Browsing University of Alaska Fairbanks by Subject "Peer counseling of students"
Now showing items 1-2 of 2
A comparison between talking circles and mainstream student support groups for college life adjustment with Alaska Native studentsAlaska Native college students are less likely to graduate within a four year time span, have higher drop-out rates, and have lower grade point averages compared to other students. In addition to the typical life adjustments, challenges, and stressors that come along with college life, Alaska Native college students also commonly face conflicts between their heritage culture and the Westernized systems of colleges and universities, which might make it more difficult for Alaska Native college students to successfully adjust to college life, perform well academically, and remain committed to completing their education. Thus, this study used an experimental design to compare two similar student support groups (Talking Circles or TC and Mainstream Support Groups or MSG) that were administered during an academic semester to determine which works better with Alaska Native college students for facilitating their adjustment to college life, academic performance, and commitment to completing college. Using an experimental, pre-/post-test comparison group design with 24 Alaska Native college students (TC n=10; MSG n=14), the results revealed that neither TCs nor MSGs increased levels of adjustment to college life and commitment to completing college. Furthermore, although the results showed that students who participated in TCs felt more satisfied and felt that they were heard better by their group compared to students in the MSGs., no evidence was found to support the effectiveness of TCs in improving adjustment to college life, academic success, and commitment to college. Along with the study limitations, future research and service implications regarding the use of TCs among Alaska Native college students -- and among Alaska Native Peoples more generally -- are discussed.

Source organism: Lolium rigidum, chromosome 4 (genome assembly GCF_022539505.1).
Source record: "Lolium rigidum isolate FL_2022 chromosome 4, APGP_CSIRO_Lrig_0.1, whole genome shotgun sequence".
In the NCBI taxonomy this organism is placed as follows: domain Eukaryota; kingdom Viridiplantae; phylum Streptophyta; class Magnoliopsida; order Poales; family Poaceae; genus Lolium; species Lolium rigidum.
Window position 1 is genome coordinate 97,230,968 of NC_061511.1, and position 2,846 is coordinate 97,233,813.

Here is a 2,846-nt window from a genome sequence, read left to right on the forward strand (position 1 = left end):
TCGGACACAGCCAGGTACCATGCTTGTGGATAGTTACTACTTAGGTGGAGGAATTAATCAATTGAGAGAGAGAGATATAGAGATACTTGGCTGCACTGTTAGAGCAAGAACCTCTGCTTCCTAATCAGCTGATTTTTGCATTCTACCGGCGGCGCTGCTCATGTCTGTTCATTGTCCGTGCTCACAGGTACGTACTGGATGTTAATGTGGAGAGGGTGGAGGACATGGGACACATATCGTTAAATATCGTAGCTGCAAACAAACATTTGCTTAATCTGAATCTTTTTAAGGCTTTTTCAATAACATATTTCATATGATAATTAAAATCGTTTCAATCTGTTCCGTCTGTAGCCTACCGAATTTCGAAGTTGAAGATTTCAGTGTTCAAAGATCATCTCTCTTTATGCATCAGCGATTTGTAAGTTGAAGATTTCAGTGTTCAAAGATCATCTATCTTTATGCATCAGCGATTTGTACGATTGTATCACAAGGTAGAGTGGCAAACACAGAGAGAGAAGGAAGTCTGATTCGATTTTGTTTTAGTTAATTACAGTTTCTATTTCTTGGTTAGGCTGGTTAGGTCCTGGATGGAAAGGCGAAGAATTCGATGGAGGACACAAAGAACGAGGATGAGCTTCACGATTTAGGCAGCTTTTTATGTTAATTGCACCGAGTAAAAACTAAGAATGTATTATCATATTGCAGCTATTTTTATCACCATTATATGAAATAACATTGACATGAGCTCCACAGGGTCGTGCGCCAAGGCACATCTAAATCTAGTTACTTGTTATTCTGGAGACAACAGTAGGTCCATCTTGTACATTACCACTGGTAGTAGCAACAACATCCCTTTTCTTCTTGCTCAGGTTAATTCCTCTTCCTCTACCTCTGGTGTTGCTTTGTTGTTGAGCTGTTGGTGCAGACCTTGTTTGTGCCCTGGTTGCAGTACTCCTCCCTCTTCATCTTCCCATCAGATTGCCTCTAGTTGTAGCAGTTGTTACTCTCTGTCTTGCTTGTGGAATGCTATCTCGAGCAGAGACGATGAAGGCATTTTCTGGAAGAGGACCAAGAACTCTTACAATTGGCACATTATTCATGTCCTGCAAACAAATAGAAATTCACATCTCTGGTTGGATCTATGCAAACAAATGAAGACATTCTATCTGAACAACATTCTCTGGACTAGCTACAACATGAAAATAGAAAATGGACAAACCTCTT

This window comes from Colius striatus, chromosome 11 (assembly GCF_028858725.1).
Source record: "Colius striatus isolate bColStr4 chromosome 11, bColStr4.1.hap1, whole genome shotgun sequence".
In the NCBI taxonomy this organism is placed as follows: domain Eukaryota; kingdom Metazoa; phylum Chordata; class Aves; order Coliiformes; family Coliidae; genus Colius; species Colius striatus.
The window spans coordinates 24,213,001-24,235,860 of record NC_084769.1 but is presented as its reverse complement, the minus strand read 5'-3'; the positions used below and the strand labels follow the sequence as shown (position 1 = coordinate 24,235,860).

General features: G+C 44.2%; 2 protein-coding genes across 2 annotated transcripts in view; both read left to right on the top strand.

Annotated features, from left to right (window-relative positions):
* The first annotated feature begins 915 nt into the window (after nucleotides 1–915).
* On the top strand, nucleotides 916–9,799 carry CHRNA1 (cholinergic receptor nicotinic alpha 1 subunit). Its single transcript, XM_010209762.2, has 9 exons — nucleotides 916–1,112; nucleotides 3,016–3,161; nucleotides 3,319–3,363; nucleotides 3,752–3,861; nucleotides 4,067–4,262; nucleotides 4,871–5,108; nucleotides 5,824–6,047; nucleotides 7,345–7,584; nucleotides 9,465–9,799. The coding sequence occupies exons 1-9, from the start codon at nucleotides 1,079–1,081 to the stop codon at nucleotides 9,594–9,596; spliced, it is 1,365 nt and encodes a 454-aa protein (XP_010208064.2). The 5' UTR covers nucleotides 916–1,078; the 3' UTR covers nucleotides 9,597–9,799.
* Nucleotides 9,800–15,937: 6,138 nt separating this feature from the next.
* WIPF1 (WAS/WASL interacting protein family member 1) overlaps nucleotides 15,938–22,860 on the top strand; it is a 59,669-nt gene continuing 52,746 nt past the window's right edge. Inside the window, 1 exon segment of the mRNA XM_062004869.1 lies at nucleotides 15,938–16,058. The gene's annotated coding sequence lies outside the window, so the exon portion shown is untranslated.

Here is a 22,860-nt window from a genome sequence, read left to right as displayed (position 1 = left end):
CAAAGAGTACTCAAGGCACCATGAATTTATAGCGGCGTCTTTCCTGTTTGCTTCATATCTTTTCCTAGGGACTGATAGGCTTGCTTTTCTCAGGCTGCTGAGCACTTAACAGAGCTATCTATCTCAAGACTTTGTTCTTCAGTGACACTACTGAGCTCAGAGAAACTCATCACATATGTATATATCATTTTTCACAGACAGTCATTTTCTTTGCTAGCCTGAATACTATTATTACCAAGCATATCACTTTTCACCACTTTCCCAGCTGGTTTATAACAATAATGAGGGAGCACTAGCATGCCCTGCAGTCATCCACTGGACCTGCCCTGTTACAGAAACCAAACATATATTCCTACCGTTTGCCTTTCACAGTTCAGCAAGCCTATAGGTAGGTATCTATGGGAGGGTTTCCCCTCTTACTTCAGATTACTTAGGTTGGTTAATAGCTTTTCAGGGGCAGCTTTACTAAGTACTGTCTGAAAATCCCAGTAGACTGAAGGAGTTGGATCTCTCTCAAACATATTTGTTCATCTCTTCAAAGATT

School Connectedness: the benefits of a school-based peer-mentoring program for transitioning students in secondary educationThe transition to a new high school can disrupt social networks, cause anxiety, and hinder academic success for secondary students. School-based comprehensive peer-mentoring programs that focus on transitioning secondary students have the potential to alleviate the anxiety of a changing school climate by promoting school connectedness, building peer relationships, and being sensitive to the social, academic, and procedural concerns of transitioning secondary students (Cauley & Jovanovich, 2006). Students who feel connected to school feel personally accepted, respected, included, and supported by others in the school social environment, all of which may guard against student alienation, poor self-esteem, and other deviant behaviors for adolescent youth. The following research paper discusses how focused school-based peer-mentoring programs for adolescents may help to build school and peer connectedness; promote academic achievement, healthy development, and psychological health; increase protective factors; and decrease risky behaviors. A presentation and program guide for secondary administration and staff were developed based on the information found in the literature review.